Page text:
Nursery school teachers have a tough job. They are responsible for making sure their students know their numbers, the alphabet, how to share, tell time, play well with others -- all in preparation for a lifetime of classroom learning. This is no easy task considering the attention span and energy level of the average four-year-old. Now imagine asking teachers to also monitor the growth and development of all their students for signs of malnutrition.
You don't need to look any further than the farming region of Kathonzweni District in Kenya's Eastern Province for that image to become reality. Francisca Kivuva, a teacher at the Kanyonga nursery school knows that one of the best ways to ensure her students are absorbing the knowledge and lessons she imparts is to make sure they are properly nourished. On top of teaching her students the alphabet, numbers and simple writing skills, this Early Childhood Development teacher has been trained to monitor the growth and development of each of her 40 students to help combat malnutrition.
Malnutrition is one of the leading causes of death for children under five years old in the developing world, a statistic made all the more disturbing given that it's 100 percent preventable. Malnutrition is hard to detect in some children and can result in stunting, a form of long-term reduced growth rate in children linked to poor cognitive development, learning problems and behavior issues.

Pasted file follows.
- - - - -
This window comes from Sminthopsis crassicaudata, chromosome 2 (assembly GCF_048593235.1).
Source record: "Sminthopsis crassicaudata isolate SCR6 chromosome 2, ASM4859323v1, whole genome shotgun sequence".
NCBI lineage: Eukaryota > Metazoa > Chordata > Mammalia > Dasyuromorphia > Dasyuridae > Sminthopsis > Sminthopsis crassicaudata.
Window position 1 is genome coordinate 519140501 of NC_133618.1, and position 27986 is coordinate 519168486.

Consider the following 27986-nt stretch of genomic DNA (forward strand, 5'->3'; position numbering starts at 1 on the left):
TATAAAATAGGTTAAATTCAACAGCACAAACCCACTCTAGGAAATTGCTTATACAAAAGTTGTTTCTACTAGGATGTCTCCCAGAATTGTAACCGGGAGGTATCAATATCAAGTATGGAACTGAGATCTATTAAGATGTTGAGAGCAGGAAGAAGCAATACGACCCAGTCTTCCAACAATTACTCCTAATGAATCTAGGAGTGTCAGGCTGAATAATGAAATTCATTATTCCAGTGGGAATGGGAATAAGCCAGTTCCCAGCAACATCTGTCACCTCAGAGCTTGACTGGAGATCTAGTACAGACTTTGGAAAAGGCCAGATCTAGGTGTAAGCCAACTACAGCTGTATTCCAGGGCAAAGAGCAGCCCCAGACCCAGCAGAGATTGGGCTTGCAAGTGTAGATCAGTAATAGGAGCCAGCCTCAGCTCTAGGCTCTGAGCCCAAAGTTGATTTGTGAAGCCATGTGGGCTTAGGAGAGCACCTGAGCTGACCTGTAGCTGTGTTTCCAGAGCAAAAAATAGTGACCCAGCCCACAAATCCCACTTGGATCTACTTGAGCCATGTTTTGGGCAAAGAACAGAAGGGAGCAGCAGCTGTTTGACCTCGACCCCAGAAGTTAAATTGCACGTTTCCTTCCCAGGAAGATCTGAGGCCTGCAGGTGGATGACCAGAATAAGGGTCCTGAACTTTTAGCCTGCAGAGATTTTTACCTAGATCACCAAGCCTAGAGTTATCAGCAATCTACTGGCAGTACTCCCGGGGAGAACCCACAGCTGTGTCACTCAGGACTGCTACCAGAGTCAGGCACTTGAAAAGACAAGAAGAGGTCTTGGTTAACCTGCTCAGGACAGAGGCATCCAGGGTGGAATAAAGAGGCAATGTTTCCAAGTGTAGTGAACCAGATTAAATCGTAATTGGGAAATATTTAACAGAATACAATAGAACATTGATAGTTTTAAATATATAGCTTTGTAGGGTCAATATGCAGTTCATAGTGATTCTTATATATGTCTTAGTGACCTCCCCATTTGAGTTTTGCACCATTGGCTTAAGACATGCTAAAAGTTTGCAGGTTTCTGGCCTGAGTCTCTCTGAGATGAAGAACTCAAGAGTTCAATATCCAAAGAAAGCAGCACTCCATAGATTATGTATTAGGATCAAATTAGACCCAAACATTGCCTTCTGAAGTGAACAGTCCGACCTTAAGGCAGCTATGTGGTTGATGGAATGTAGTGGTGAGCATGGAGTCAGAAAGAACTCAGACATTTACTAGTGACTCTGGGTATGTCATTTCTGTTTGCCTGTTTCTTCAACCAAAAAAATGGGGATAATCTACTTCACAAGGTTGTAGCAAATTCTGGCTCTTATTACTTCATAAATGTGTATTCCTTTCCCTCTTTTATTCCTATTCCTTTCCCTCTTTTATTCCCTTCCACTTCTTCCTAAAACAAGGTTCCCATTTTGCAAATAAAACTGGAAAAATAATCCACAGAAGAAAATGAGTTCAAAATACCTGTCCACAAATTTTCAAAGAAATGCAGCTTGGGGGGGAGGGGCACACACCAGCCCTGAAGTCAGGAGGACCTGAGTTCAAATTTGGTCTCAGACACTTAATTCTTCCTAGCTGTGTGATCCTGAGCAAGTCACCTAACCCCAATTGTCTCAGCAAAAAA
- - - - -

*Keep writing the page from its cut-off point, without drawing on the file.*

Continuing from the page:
Knowing how severe the consequences of malnutrition can be, an innovative new partnership between educators, health providers and nongovernmental organizations, led by Jhpiego, is educating teachers in Central and Eastern Provinces of Kenya on how to monitor the weight and development of all children under five to prevent malnutrition.
Traditionally, parents will take their children to the local clinic for growth monitoring, but in the Kathonzweni District, where only 28 percent of children under five were being monitored -- compared with the national rate of 85 percent -- the unusual step of integrating health care into the schools was taken.
To drastically increase the number of children being monitored, partners of the APHIAplus KAMILI Project, an integrated health service delivery project aimed at strengthening the primary health care system in the Central and Eastern Provinces of Kenya, joined with the Kenyan government and UNICEF to train early child development teachers in growth monitoring. The project is funded by the U.S. Agency for International Development.
Teachers were taught how to determine a child's nutrition status by monitoring weight-versus-height and age-versus-height ratios using middle upper arm circumference and height and weight parameters. They were also given lessons on Vitamin A supplementation, deworming, sanitation promotion, documentation and reporting, nutritional aids and how to advise parents about proper meals and snacks for their school-age children.
While the additional responsibility of keeping track of her students' health and growth may seem overwhelming for a nursery school teacher like Francisca, she is thrilled at the opportunity to help her students. She is even teaching her colleagues at the school the valuable lessons she's learned so they can do the same for their students.
The work of Francisca and her colleagues is yet another way Jhpiego and its partners are helping ensure children grow and thrive. In today's world, no child should be denied reaching their fifth birthday because of malnutrition.
Alain Dambia, MD, MPH, MBA, Senior Vice President of Technical Leadership and Global Programs, Jhpiego, a global health nonprofit operating in more than 50 countries. Visit us at Jhpiego.org or on Facebook.
Images: Serah Njenga, Jhpiego
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